Additional properties of thin films can be investigated with additional techniques: roughness with AFM, Stress and texture by XRD, trace contaminations with SIMS, grain structure with EBSD and surface composition with XPS or Auger Electron Spectroscopy.

References:

  1. A. Voevodin and J. S. Zabinski, Thin Solid Films 370 (2000) 223
  2. Tomoaki Matsushima, … Kiyotaka Wasa, in Handbook of Sputtering Technology (Second Edition), 2012.
  3. Carretero, E.; Alonso, R. Semitransparent Decorative Coatings Based on Optical Interference of Metallic and Dielectric Thin Films for High Temperature Applications. Coatings2018, 8, 183.
  4. Gould R.D., Kasap S., Ray A.K. (2017) Thin Films. In: Kasap S., Capper P. (eds) Springer Handbook of Electronic and Photonic Materials. Springer Handbooks. Springer, Cham.
  5. Gould R.D., Kasap S., Ray A.K. (2017) Thin Films. In: Kasap S., Capper P. (eds) Springer Handbook of Electronic and Photonic Materials. Springer Handbooks. Springer, Cham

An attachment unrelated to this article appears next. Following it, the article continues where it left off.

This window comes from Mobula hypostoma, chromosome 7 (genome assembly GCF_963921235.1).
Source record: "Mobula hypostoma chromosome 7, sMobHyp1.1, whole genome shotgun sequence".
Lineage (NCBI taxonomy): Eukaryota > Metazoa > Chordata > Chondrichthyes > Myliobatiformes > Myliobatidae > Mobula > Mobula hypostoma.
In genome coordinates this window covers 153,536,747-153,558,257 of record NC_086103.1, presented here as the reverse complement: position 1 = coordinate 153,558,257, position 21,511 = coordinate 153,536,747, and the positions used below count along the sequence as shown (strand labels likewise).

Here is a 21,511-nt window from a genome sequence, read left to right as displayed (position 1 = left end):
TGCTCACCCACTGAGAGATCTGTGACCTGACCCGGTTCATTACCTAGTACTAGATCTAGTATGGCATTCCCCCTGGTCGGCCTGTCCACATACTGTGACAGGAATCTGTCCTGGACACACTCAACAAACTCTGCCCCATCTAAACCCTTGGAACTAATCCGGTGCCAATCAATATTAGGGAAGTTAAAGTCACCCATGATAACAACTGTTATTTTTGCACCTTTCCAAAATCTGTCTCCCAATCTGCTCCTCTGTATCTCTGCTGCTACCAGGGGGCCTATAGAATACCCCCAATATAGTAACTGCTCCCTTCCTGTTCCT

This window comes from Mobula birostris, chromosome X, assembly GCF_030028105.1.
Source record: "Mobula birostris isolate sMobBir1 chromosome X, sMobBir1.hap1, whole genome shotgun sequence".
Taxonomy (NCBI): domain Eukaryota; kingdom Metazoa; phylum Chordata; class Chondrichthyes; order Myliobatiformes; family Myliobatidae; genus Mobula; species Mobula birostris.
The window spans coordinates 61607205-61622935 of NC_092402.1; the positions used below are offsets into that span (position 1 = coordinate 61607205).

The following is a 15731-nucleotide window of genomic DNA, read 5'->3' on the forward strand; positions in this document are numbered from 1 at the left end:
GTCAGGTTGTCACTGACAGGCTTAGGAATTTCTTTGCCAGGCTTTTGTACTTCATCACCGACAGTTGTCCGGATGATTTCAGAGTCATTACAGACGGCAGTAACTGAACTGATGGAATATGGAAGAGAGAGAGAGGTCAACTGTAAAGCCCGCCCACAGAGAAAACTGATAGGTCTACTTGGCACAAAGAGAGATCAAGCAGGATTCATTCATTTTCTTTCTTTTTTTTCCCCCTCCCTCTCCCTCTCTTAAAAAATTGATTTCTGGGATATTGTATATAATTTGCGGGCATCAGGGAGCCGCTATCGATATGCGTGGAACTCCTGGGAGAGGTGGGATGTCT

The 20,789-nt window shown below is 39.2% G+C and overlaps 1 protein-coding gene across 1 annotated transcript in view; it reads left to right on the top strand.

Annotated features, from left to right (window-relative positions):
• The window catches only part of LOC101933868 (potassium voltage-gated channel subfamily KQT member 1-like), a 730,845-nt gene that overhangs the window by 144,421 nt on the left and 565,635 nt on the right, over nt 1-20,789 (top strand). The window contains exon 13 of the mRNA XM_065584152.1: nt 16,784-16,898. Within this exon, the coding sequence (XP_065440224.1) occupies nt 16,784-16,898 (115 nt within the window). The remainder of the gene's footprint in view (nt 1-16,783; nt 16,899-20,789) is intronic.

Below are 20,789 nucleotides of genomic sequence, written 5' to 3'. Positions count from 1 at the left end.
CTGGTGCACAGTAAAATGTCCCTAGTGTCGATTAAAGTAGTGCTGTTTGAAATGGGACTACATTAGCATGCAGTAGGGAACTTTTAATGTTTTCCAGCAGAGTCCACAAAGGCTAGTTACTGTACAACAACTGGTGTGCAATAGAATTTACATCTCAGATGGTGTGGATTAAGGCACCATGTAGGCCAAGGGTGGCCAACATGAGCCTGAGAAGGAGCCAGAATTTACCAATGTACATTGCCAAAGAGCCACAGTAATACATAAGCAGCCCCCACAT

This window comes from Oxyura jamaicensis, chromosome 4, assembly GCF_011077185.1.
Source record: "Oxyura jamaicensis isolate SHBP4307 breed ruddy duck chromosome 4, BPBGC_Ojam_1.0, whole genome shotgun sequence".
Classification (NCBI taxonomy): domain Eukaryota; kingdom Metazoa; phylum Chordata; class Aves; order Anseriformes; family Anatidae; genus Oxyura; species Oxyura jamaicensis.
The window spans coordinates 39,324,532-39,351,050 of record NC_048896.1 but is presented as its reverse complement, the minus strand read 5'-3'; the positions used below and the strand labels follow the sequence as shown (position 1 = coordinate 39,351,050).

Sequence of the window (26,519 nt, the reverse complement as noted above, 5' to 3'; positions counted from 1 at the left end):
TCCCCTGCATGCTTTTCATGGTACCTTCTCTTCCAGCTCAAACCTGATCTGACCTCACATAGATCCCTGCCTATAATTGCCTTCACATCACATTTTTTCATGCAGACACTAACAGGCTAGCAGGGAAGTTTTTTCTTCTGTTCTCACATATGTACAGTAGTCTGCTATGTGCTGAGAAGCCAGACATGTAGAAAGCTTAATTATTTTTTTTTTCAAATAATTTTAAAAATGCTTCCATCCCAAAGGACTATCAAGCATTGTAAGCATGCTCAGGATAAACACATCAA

6. LOVELL, S., ROLLINSON, E. Density of Thin Films of Vacuum Evaporated Metals. Nature218, 1179–1180 (1968).
  7. Thin‐film characterization by x‐ray fluorescence, C. Huang, Invited paper presented at the Federation of Analytical Chemistry and Spectroscopy Societies Annual Meeting, Chicago, IL, 1–6 October, 1989.
  8. Abiodun E. Adeoye, Emmanuel Ajenifuja, Bidini A. Taleatu, and A. Y. Fasasi, “Rutherford Backscattering Spectrometry Analysis and Structural Properties of  Thin Films Deposited by Chemical Spray Pyrolysis,” Journal of Materials, vol. 2015, Article ID 215210, 8 pages, 2015.
  9. ] J. Orloff, M. Utlaut, L. Swanson, High Resolution Focused Ion Beams: FIB and its Applications, first ed., Kluwer Academic/Plenum Publishers, New York, 2003